The Chancellor certainly will have plenty to boast about in his next Budget. Today’s figures show an employment rate of 74.1pc, the highest ever recorded in Britain – better than Nigel Lawson’s record, better than anyone’s. Tax cuts and welfare reform have proved a potent combination.
This makes it harder for Osborne to sustain his narrative about a scary “cocktail of risk”, part of the general strategy of keeping voters fearful ahead of the EU referendum. With record employment and zero inflation – a striking contrast with the Eurozone – things really could be a lot worse. Against such a backdrop, voters might well wonder what else Britain could achieve by striking out on its own.
All of this success has helped make British government debt seem relatively safe. According to the FT, the Chancellor has just borrowed £2.75bn at an average interest rate of 1.59 pc – a record low.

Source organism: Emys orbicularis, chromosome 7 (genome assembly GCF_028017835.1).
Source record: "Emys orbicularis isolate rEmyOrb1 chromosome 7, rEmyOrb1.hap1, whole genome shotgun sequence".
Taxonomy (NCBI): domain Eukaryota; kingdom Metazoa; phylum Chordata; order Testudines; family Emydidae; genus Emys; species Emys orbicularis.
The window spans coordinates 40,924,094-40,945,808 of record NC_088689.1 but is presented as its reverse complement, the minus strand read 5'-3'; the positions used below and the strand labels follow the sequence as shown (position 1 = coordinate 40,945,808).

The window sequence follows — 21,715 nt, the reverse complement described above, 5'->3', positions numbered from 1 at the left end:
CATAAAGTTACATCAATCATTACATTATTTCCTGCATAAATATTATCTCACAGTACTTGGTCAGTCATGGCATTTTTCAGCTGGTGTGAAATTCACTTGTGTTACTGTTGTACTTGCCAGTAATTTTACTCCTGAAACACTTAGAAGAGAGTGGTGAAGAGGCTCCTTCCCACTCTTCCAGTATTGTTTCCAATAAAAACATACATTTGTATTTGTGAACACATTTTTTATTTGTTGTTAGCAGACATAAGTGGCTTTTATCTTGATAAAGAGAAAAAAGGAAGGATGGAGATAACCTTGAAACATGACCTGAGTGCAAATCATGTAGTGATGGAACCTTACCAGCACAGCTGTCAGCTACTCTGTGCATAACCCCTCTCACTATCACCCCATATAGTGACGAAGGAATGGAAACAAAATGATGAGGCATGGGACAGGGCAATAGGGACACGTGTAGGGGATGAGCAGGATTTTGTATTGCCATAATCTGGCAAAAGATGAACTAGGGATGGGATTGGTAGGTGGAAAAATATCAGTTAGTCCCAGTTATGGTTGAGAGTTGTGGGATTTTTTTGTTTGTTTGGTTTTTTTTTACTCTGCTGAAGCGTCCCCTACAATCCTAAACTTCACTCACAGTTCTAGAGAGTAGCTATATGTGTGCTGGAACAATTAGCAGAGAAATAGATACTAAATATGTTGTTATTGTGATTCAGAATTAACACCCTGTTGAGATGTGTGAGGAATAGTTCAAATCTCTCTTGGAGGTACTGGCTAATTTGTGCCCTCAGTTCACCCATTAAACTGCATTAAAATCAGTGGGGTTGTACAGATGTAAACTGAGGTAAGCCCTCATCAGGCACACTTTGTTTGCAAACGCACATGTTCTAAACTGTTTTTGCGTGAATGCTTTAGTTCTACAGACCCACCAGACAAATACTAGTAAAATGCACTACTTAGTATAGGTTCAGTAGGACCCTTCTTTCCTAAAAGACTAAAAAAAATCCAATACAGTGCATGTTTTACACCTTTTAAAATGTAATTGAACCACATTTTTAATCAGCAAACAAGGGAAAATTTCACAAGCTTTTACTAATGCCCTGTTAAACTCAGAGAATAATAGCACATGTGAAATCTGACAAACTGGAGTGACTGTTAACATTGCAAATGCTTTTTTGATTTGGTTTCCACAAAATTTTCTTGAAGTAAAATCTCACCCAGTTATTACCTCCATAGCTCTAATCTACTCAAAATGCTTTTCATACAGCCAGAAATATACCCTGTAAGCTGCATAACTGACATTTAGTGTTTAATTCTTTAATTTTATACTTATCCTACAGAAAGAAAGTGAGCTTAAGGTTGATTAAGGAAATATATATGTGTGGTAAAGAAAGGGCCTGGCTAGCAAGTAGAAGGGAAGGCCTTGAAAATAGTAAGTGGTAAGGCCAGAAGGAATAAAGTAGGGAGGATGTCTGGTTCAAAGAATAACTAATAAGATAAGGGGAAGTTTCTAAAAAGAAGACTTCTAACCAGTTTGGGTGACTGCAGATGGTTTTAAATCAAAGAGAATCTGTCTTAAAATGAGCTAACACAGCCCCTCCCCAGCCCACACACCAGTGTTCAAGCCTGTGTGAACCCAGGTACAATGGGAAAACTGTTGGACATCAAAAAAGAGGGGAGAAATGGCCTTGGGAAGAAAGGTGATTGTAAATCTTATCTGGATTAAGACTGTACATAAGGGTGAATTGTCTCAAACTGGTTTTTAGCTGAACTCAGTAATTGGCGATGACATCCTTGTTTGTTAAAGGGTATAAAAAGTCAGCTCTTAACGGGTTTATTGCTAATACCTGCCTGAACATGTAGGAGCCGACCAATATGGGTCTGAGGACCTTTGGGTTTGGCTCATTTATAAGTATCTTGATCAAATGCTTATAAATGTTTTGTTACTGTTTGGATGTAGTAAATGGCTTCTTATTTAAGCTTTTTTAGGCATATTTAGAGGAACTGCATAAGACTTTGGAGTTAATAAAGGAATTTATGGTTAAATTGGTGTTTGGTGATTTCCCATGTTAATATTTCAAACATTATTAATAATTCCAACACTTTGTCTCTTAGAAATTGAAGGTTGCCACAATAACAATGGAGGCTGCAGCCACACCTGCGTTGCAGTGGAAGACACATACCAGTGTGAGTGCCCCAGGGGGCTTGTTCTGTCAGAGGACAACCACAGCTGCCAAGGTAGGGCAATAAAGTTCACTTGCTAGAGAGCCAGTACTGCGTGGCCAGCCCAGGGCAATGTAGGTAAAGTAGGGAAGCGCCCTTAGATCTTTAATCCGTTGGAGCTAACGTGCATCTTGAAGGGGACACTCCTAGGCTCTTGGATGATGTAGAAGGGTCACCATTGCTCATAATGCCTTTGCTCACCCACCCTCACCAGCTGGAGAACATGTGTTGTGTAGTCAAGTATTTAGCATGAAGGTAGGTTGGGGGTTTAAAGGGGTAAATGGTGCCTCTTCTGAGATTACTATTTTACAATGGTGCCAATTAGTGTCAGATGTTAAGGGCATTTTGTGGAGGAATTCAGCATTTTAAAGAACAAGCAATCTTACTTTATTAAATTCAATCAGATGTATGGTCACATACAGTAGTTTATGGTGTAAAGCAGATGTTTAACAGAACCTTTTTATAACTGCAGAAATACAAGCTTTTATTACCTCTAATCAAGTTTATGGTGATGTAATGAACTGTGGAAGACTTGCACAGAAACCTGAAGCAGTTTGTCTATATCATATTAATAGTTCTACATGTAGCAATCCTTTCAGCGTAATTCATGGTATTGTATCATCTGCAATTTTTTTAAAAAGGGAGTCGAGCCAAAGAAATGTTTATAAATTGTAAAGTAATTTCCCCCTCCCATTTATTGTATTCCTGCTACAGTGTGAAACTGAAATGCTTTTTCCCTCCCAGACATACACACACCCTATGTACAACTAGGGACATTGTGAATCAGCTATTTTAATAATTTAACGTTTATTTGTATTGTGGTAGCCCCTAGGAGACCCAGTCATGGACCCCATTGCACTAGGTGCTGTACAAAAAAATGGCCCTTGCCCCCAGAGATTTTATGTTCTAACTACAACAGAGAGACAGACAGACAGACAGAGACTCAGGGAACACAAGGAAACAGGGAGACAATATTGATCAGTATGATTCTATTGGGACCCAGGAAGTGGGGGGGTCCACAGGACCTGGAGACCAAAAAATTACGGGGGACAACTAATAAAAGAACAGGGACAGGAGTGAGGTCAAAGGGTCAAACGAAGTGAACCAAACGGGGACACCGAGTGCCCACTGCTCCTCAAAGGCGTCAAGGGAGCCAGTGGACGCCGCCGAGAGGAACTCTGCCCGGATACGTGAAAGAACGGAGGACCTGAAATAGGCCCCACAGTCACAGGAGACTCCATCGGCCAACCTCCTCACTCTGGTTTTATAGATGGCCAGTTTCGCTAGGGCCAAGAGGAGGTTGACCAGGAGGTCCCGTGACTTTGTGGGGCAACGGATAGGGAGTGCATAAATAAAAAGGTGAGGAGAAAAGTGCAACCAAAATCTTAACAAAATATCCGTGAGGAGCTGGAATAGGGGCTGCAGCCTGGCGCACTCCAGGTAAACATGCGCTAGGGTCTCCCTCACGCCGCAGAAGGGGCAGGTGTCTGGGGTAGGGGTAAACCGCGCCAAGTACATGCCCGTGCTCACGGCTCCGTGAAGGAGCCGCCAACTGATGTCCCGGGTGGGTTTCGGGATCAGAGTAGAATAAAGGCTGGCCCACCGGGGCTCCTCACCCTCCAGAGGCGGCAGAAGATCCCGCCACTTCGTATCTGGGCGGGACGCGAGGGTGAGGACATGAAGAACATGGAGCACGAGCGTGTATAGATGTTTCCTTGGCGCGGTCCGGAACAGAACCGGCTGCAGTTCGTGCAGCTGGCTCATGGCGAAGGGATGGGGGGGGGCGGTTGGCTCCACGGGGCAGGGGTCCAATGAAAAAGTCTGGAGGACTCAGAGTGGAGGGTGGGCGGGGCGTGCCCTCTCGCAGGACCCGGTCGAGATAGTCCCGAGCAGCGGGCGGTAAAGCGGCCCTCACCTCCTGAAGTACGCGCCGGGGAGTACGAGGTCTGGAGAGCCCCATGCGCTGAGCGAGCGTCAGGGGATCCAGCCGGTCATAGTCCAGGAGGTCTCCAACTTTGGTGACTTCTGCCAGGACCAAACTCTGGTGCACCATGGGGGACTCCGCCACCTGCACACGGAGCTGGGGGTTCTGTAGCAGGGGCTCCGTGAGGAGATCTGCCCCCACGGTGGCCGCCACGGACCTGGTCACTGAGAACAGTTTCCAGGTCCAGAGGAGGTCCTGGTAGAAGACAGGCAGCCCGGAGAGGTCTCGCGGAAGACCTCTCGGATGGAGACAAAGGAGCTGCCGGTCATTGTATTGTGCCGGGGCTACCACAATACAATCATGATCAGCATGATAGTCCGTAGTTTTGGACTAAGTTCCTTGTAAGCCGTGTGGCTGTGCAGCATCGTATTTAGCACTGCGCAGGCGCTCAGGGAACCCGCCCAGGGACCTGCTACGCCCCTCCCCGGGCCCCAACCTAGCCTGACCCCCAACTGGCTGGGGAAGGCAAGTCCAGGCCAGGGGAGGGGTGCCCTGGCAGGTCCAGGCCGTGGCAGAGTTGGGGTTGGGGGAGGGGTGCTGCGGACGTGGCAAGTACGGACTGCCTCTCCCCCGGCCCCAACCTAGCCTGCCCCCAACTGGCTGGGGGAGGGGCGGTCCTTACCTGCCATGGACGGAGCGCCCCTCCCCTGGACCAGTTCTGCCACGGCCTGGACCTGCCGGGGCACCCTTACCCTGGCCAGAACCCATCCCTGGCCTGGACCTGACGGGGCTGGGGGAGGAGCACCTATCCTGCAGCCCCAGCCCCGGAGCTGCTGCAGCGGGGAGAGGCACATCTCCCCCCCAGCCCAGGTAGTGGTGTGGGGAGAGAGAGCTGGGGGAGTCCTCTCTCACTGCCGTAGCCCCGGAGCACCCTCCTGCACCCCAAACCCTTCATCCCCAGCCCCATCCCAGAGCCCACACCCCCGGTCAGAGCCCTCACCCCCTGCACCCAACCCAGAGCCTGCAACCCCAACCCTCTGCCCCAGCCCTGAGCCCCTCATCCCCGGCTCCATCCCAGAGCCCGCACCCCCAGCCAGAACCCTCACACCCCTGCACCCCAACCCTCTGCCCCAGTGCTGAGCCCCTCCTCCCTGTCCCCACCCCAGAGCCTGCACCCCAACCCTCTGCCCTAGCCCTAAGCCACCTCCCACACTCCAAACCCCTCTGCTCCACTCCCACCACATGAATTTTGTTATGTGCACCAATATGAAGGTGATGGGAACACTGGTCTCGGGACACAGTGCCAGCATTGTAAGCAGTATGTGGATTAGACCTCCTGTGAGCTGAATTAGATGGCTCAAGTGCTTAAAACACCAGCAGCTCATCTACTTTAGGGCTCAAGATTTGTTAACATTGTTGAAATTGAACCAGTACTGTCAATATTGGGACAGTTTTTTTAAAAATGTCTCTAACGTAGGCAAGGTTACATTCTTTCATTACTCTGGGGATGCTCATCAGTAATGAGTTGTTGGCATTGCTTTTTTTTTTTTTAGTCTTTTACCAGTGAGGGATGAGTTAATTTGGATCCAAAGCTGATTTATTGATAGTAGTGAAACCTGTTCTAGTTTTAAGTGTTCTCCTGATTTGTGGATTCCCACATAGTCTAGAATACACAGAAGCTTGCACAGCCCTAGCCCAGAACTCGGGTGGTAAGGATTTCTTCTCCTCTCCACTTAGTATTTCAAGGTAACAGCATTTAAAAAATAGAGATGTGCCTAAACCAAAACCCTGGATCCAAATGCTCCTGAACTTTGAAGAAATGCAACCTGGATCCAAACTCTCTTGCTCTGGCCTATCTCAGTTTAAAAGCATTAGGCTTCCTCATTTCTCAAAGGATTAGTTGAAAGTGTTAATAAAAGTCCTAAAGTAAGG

If the market was genuinely panicked about the prospect of Brexit – given how close polls have been of late – this would be reflected in the borrowing rate. But the market is quite clearly saying that, with all of the uncertainty in the world (not least from Deutsche Bank and the Eurozone), Brexit is not really atop the list of global worries. There are plenty of technical factors behind the 1.59pc, to be sure. But it will make it harder for Osborne to invoke jittery markets when arguing for an ‘in’ vote.
When he entered the Treasury, Osborne was expecting to pay interest rates closer to 6pc. Now he has unexpectedly (and undeservedly) profited from the market crash, he can afford to borrow a good amount more. Lower rates will save him north of £20 billion: a responsible Chancellor would just bank it, given that he is still nursing one of the worst deficits in the world with another downturn in prospect. So will he? Look out for this in next month’s Budget.
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